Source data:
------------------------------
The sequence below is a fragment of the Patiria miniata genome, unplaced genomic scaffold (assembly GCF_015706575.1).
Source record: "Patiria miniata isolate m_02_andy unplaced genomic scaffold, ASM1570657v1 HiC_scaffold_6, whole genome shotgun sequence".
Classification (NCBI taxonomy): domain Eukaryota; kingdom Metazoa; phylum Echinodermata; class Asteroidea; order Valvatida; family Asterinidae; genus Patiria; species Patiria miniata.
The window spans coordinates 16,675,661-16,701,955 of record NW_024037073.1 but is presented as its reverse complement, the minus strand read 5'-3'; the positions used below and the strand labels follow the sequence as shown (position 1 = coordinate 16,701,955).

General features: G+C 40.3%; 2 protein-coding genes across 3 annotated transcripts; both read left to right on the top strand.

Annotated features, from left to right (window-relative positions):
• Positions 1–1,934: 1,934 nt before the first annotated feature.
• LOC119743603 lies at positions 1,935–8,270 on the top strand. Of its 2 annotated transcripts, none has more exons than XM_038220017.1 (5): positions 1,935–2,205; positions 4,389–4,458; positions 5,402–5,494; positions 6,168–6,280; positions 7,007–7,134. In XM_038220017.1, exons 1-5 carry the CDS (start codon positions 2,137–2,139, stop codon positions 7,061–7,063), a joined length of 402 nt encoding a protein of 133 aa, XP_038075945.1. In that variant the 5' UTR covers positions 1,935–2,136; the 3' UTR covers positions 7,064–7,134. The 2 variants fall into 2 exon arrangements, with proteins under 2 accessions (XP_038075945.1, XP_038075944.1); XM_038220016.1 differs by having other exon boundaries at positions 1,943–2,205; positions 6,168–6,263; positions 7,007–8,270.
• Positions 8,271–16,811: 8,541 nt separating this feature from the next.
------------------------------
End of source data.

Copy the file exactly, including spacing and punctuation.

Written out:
The sequence below is a fragment of the Patiria miniata genome, unplaced genomic scaffold (assembly GCF_015706575.1).
Source record: "Patiria miniata isolate m_02_andy unplaced genomic scaffold, ASM1570657v1 HiC_scaffold_6, whole genome shotgun sequence".
Classification (NCBI taxonomy): domain Eukaryota; kingdom Metazoa; phylum Echinodermata; class Asteroidea; order Valvatida; family Asterinidae; genus Patiria; species Patiria miniata.
The window spans coordinates 16,675,661-16,701,955 of record NW_024037073.1 but is presented as its reverse complement, the minus strand read 5'-3'; the positions used below and the strand labels follow the sequence as shown (position 1 = coordinate 16,701,955).

General features: G+C 40.3%; 2 protein-coding genes across 3 annotated transcripts; both read left to right on the top strand.

Annotated features, from left to right (window-relative positions):
• Positions 1–1,934: 1,934 nt before the first annotated feature.
• LOC119743603 lies at positions 1,935–8,270 on the top strand. Of its 2 annotated transcripts, none has more exons than XM_038220017.1 (5): positions 1,935–2,205; positions 4,389–4,458; positions 5,402–5,494; positions 6,168–6,280; positions 7,007–7,134. In XM_038220017.1, exons 1-5 carry the CDS (start codon positions 2,137–2,139, stop codon positions 7,061–7,063), a joined length of 402 nt encoding a protein of 133 aa, XP_038075945.1. In that variant the 5' UTR covers positions 1,935–2,136; the 3' UTR covers positions 7,064–7,134. The 2 variants fall into 2 exon arrangements, with proteins under 2 accessions (XP_038075945.1, XP_038075944.1); XM_038220016.1 differs by having other exon boundaries at positions 1,943–2,205; positions 6,168–6,263; positions 7,007–8,270.
• Positions 8,271–16,811: 8,541 nt separating this feature from the next.